I had some fun with the Ted Williams post this morning, but I would like to make one observation about the upcoming MVP debates and awards season in general: they matter and they don’t. And that’s not necessarily a contradiction.
Remember that time when the voters got the MVP vote wrong and we all died? God, that sucked. Oh, wait, that didn’t happen. Because no one is truly harmed if the MVP voters screw up. Amazingly, that even held when Alan Trammell was ripped off in 1987, and I was pretty sure that was going to kill me. In that sense, no, the awards debates don’t truly matter.
At the same time, the opposite reaction — that since it’s just baseball awards these debates are not even worth having — is also dumb. We’re baseball fans. Arguing about awards is the best possible way to spend one’s time when actual games aren’t on. What the hell else should we do? Pretend there isn’t interesting baseball stuff to consider? Act like we’re above having a time-worn bar argument about which player is better than another? Jeez, that would make us friggin’ communists.
Where to find the balance? I think it’s just like anything else: we should jut be suspicious of extremists. People who think the wrong guy winning is tragedy of some kind are silly. If you’re a Mike Trout guy, the world is not going to end if Miguel Cabrera wins the award and vice-versa. At the same time, however, people who tell me that it’s not worth even engaging in the exercise are off base too. Go not have fun someplace else, please.
Anyway, I’ve not sat down and considered any award fully. I’m seriously leaning Mike Trout for the MVP, of course, but I could theoretically have my mind changed. And if that doesn’t happen I’m not gonna consider it an atrocity if Cabrera wins. It’s just baseball.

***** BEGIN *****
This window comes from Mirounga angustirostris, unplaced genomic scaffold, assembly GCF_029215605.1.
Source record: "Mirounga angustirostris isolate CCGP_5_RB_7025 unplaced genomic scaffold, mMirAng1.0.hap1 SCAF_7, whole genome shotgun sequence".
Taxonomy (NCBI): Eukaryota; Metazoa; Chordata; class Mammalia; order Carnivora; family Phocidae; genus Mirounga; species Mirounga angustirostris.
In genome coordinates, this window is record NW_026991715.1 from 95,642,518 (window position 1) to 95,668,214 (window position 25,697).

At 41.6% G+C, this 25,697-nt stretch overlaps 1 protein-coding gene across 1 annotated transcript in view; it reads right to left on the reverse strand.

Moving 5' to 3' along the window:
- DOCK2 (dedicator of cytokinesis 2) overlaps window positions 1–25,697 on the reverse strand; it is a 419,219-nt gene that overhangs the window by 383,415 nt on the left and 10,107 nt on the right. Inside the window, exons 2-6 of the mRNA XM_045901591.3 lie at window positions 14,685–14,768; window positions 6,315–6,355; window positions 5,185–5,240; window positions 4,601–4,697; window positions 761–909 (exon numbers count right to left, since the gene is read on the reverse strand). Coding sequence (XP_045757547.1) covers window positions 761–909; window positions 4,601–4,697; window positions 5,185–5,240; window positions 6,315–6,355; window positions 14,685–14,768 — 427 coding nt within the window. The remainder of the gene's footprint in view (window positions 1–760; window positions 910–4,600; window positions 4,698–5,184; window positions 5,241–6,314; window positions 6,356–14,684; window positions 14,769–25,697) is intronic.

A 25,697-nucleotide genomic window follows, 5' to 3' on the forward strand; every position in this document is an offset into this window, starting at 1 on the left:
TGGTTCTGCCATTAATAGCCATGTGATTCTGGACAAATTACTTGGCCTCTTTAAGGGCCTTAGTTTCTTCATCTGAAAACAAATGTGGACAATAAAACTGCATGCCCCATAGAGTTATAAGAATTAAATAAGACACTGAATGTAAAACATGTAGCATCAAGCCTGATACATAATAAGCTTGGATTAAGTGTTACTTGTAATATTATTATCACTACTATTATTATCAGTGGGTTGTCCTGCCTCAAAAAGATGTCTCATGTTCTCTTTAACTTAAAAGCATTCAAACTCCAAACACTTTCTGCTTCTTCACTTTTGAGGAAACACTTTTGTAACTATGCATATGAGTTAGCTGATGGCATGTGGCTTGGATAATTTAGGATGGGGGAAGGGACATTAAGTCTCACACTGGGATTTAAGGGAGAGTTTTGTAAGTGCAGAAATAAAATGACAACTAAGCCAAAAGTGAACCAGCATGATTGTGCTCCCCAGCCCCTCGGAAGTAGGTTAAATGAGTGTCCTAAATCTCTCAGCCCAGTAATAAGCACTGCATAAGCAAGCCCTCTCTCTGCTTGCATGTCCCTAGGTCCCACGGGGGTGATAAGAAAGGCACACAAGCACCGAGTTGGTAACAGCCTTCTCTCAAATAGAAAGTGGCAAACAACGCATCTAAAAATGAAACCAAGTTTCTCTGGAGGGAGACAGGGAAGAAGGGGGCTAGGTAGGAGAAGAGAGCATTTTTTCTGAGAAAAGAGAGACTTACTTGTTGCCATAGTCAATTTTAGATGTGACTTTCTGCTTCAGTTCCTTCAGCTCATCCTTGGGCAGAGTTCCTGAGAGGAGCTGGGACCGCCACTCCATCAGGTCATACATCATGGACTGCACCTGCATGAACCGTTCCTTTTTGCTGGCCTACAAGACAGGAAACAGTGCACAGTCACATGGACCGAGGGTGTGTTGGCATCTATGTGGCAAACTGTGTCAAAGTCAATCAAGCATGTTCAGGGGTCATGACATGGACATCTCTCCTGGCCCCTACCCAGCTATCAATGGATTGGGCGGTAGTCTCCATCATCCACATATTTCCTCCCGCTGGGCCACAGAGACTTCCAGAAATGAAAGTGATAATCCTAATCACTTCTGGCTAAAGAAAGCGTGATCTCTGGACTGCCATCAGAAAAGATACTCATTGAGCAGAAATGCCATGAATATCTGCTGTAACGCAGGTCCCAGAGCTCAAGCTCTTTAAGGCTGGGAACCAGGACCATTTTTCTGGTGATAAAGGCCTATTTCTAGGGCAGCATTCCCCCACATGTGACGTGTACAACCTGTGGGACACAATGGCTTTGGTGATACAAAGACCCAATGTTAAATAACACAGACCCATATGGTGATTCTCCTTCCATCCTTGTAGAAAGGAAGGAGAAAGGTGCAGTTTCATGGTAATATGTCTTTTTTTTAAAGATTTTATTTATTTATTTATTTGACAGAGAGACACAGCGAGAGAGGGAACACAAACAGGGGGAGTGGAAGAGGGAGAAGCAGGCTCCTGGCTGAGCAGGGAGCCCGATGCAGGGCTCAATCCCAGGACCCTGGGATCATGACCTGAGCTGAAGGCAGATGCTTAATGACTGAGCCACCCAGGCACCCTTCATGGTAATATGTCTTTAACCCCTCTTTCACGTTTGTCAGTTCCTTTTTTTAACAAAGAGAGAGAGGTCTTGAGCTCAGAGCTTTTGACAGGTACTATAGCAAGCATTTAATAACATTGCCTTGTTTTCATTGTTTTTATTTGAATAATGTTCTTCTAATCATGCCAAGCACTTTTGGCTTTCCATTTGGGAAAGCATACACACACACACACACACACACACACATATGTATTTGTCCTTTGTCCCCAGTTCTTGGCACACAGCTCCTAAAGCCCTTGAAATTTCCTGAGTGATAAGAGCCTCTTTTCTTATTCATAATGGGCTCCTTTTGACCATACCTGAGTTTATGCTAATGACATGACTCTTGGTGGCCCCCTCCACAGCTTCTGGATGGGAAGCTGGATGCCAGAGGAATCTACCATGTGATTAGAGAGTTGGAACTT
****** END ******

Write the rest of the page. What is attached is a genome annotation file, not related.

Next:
But dude, if a bunch of writers try to argue that base running and defense is some sort of esoteric sabermetric invention, I will take up arms and fight until either death or glory is achieved.
Wait … gotta re-read my own post again. Damn.
The Athletics acquired outfielder Ryan LaMarre from the Angels for cash considerations or a player to be named later, per a team announcement on Sunday. In a corresponding move, they placed right-hander Chris Bassitt on the 60-day disabled list and assigned the outfielder to Triple-A Nashville.
LaMarre, 28, signed a one-year contract with the Angels in November, but was designated for assignment last Tuesday in order to clear roster space for veteran catcher Juan Graterol. He batted .268/.375/.341 with two extra base hits and four stolen bases through 10 games in Triple-A Salt Lake.
The outfielder has not seen a major league assignment since 2016, when he appeared in six games with the Red Sox (three times in the outfield and once on the mound) and went 0-for-5 with a walk. He’s expected to give the A’s some depth in the minors and will join Andrew Lambo, Matt McBride, Kenny Wilson and Jaycob Brugman in Nashville’s outfield.
Blue Jays’ shortstop Troy Tulowitzki is headed to the 10-day disabled list, club manager John Gibbons announced on Saturday. Tulowitzki left the eighth inning of Friday’s series opener when he injured his right hamstring in an attempt to steal third. Gibbons doesn’t have a concrete timetable for the infielder’s return, but told reporters that he doesn’t anticipate a lengthy recovery period.
Tulowitzki has battled numerous injuries before, from a serious quad strain to a chip fracture in his thumb, but this appears to be the first hamstring issue that has cropped up in his 12-year career. He’s the latest casualty on Toronto’s roster, which has lost Josh Donaldson, J.A. Happ, J.P. Howell, Dalton Pompey, Aaron Sanchez, Bo Schultz and Glenn Sparkman to various injuries in the last month. No official replacement has been named yet, though MLB.com’s Austin Laymance suggests that infielder Ryan Goins is ready to step in for Tulowitzki going forward.
Prior to his injury, Tulowitzki slashed .263/.295/.386 with one home run and a .681 OPS in 16 games with the Blue Jays. He went 1-for-3 on Friday with a base hit and a walk.